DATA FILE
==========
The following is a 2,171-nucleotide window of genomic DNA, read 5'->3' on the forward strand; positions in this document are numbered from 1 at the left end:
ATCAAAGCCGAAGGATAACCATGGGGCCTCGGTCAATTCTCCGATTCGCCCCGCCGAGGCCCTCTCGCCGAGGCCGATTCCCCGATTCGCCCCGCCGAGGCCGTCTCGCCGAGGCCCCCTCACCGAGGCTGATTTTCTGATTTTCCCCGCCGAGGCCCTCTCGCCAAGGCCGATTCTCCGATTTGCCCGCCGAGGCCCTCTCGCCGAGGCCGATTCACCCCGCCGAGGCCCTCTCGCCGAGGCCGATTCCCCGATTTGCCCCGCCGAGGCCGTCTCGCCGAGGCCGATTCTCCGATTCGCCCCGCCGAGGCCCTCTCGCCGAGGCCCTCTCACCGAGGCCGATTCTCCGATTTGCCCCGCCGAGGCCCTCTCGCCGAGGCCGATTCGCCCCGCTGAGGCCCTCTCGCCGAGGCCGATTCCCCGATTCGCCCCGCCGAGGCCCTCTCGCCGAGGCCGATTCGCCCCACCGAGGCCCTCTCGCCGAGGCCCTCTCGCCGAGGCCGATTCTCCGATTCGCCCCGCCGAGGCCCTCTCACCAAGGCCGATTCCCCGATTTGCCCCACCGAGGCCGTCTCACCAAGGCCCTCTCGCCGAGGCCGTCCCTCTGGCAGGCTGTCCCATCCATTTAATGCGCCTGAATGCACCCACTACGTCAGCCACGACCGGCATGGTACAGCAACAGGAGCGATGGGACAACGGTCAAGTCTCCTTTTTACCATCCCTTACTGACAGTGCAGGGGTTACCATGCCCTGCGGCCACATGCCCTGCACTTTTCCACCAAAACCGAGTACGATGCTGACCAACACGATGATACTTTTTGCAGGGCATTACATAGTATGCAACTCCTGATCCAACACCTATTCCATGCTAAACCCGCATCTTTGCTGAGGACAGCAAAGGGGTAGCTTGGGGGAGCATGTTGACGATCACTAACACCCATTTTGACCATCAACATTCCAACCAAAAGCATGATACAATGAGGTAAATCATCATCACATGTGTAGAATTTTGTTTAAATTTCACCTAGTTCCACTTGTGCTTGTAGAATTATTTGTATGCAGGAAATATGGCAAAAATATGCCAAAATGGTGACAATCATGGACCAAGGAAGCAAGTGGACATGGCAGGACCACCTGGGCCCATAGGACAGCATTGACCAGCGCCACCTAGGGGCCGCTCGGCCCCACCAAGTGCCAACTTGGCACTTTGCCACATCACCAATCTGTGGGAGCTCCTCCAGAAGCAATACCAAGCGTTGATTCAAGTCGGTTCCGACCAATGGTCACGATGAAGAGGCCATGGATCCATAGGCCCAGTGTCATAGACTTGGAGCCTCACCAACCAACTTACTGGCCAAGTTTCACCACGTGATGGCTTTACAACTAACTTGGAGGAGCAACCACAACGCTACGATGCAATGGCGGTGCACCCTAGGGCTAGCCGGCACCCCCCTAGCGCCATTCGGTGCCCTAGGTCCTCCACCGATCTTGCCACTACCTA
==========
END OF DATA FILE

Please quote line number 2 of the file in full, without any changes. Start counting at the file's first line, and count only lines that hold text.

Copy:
ATCAAAGCCGAAGGATAACCATGGGGCCTCGGTCAATTCTCCGATTCGCCCCGCCGAGGCCCTCTCGCCGAGGCCGATTCCCCGATTCGCCCCGCCGAGGCCGTCTCGCCGAGGCCCCCTCACCGAGGCTGATTTTCTGATTTTCCCCGCCGAGGCCCTCTCGCCAAGGCCGATTCTCCGATTTGCCCGCCGAGGCCCTCTCGCCGAGGCCGATTCACCCCGCCGAGGCCCTCTCGCCGAGGCCGATTCCCCGATTTGCCCCGCCGAGGCCGTCTCGCCGAGGCCGATTCTCCGATTCGCCCCGCCGAGGCCCTCTCGCCGAGGCCCTCTCACCGAGGCCGATTCTCCGATTTGCCCCGCCGAGGCCCTCTCGCCGAGGCCGATTCGCCCCGCTGAGGCCCTCTCGCCGAGGCCGATTCCCCGATTCGCCCCGCCGAGGCCCTCTCGCCGAGGCCGATTCGCCCCACCGAGGCCCTCTCGCCGAGGCCCTCTCGCCGAGGCCGATTCTCCGATTCGCCCCGCCGAGGCCCTCTCACCAAGGCCGATTCCCCGATTTGCCCCACCGAGGCCGTCTCACCAAGGCCCTCTCGCCGAGGCCGTCCCTCTGGCAGGCTGTCCCATCCATTTAATGCGCCTGAATGCACCCACTACGTCAGCCACGACCGGCATGGTACAGCAACAGGAGCGATGGGACAACGGTCAAGTCTCCTTTTTACCATCCCTTACTGACAGTGCAGGGGTTACCATGCCCTGCGGCCACATGCCCTGCACTTTTCCACCAAAACCGAGTACGATGCTGACCAACACGATGATACTTTTTGCAGGGCATTACATAGTATGCAACTCCTGATCCAACACCTATTCCATGCTAAACCCGCATCTTTGCTGAGGACAGCAAAGGGGTAGCTTGGGGGAGCATGTTGACGATCACTAACACCCATTTTGACCATCAACATTCCAACCAAAAGCATGATACAATGAGGTAAATCATCATCACATGTGTAGAATTTTGTTTAAATTTCACCTAGTTCCACTTGTGCTTGTAGAATTATTTGTATGCAGGAAATATGGCAAAAATATGCCAAAATGGTGACAATCATGGACCAAGGAAGCAAGTGGACATGGCAGGACCACCTGGGCCCATAGGACAGCATTGACCAGCGCCACCTAGGGGCCGCTCGGCCCCACCAAGTGCCAACTTGGCACTTTGCCACATCACCAATCTGTGGGAGCTCCTCCAGAAGCAATACCAAGCGTTGATTCAAGTCGGTTCCGACCAATGGTCACGATGAAGAGGCCATGGATCCATAGGCCCAGTGTCATAGACTTGGAGCCTCACCAACCAACTTACTGGCCAAGTTTCACCACGTGATGGCTTTACAACTAACTTGGAGGAGCAACCACAACGCTACGATGCAATGGCGGTGCACCCTAGGGCTAGCCGGCACCCCCCTAGCGCCATTCGGTGCCCTAGGTCCTCCACCGATCTTGCCACTACCTA